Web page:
[Barbara C. Thornton is associate professor, Department of Community Health Sciences, University of Nevada, Reno; Daniel Callahan is director of The Hastings Center; James Lindemann Nelson is associate for ethical studies at The Hastings Center.]

References

[1.] For example, Daniel Callahan and Sissela Bok, eds., Ethics Teaching in Higher Education (Hastings-on-Hudson, N.Y.: The Hastings Center, 1980) and K. Danner Clouser, Teaching Bioethics: Strategies, Problems and Resources (Hastings-on-Hudson, N.Y.: The Hastings Center, 1980).

[2.] Pat Wingert and Eloise Salholz, "Irreconcilable Differences," Newsweek, 21 September 1992, pp. 85-90.

[3.] Callahan and Bok, Ethics Teaching, pp. 64-69.

[4.] Albert Camus, The Plague (New York: Random House, 1947).

[5.] Oliver Sachs, The Man Who Mistook His Wife for a Hat (New York: Simon & Schuster, Summit Books, 1970).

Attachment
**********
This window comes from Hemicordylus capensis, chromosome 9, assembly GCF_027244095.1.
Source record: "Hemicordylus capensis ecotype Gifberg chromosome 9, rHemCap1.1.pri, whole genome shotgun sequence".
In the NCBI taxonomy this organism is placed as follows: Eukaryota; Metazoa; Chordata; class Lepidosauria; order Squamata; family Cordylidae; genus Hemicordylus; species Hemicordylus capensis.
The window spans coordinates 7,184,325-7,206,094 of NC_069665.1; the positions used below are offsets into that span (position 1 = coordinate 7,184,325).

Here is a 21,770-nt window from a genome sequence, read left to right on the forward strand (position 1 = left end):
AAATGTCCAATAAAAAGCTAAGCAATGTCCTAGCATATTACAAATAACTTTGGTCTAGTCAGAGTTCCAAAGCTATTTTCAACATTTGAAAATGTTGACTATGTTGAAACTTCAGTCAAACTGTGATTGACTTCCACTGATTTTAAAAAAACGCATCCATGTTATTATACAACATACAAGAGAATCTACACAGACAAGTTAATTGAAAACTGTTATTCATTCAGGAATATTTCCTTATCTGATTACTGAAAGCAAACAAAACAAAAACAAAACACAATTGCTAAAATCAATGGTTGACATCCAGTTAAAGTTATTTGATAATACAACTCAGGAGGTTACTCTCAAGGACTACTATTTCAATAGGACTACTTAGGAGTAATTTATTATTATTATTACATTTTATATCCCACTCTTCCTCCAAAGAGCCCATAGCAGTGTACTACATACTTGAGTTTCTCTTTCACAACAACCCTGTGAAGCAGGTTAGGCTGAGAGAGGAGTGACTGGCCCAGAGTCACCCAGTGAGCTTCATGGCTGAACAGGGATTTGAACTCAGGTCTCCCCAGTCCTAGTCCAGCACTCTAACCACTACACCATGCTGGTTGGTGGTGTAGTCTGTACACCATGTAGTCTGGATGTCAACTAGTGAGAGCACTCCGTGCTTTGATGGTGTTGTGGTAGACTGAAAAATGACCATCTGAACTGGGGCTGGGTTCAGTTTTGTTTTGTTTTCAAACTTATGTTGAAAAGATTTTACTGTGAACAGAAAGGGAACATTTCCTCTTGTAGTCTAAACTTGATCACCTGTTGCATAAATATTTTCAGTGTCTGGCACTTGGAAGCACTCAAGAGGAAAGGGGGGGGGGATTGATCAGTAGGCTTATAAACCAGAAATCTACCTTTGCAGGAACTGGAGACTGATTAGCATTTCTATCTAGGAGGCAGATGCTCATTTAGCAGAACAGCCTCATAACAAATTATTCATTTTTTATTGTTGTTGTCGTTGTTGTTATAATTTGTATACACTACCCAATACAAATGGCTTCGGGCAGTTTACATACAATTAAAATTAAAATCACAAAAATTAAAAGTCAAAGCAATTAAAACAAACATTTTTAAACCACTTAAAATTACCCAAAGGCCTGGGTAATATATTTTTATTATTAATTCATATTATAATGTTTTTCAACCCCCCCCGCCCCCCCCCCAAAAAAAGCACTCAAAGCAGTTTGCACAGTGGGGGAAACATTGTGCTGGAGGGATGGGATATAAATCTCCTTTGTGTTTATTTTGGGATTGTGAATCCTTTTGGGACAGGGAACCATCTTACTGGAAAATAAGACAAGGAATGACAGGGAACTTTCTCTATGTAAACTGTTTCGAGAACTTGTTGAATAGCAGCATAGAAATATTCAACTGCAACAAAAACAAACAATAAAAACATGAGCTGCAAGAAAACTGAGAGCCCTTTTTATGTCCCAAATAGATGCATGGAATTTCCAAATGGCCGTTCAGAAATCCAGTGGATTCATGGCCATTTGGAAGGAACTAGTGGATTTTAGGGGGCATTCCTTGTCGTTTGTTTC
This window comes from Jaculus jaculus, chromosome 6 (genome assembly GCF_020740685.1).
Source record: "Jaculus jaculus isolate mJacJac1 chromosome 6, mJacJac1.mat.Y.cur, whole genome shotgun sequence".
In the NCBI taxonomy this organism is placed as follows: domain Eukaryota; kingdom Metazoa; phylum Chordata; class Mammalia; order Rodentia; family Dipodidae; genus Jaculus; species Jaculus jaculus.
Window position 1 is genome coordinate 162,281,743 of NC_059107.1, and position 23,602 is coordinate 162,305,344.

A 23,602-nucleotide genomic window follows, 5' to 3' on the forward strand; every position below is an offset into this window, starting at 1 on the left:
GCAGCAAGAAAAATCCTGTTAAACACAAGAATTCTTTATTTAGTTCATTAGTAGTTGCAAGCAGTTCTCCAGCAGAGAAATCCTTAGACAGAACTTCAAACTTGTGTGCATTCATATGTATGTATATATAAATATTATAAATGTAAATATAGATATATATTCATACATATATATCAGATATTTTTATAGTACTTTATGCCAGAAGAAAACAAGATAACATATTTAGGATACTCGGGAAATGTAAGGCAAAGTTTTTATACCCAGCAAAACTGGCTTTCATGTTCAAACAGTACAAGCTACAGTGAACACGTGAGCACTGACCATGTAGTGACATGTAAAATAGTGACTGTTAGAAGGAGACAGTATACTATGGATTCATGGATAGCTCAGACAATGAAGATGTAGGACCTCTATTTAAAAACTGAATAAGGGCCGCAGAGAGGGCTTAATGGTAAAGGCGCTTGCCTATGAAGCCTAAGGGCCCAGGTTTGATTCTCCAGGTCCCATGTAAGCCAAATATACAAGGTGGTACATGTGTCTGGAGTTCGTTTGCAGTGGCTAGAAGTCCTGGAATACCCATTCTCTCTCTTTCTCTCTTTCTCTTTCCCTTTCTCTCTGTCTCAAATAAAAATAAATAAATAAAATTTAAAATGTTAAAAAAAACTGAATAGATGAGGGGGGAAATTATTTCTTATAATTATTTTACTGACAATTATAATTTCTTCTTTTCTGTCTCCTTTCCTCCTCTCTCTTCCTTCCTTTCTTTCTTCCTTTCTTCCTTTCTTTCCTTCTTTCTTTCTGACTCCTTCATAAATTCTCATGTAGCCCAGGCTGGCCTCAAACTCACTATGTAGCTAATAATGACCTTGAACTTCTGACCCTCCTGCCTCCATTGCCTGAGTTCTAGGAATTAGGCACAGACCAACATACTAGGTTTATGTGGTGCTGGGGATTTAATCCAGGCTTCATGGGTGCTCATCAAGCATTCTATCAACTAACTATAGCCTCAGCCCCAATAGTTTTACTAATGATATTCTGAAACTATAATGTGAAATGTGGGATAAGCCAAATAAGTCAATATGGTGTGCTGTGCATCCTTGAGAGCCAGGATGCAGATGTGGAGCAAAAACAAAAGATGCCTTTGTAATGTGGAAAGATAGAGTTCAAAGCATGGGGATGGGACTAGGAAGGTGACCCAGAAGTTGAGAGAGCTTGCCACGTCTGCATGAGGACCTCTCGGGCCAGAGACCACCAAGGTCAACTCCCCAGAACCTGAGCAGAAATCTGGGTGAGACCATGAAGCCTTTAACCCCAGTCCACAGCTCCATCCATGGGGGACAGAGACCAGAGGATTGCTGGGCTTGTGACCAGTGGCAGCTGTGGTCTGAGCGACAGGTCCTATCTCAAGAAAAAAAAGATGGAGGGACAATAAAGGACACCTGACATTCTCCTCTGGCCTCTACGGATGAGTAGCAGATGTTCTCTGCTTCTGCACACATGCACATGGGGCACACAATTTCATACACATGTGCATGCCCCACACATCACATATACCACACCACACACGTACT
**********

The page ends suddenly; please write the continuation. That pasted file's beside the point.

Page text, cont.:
[6.] William Carlos Williams, "The Use of Force," in William Carlos Williams, The Doctor Stories (New York: New Directions, 1984).

[7.] The complete project report includes a selected bibliography of articles on evaluation and research as well as some citations to selected articles on the teaching of bioethics. Kenneth Howe reports his work in "Evaluating Philosophy Teaching: Assessing Student Mastery of Philosophical Objectives in Nursing Ethics," Teaching Philosophy 5, no. 1 (1982): 11-22.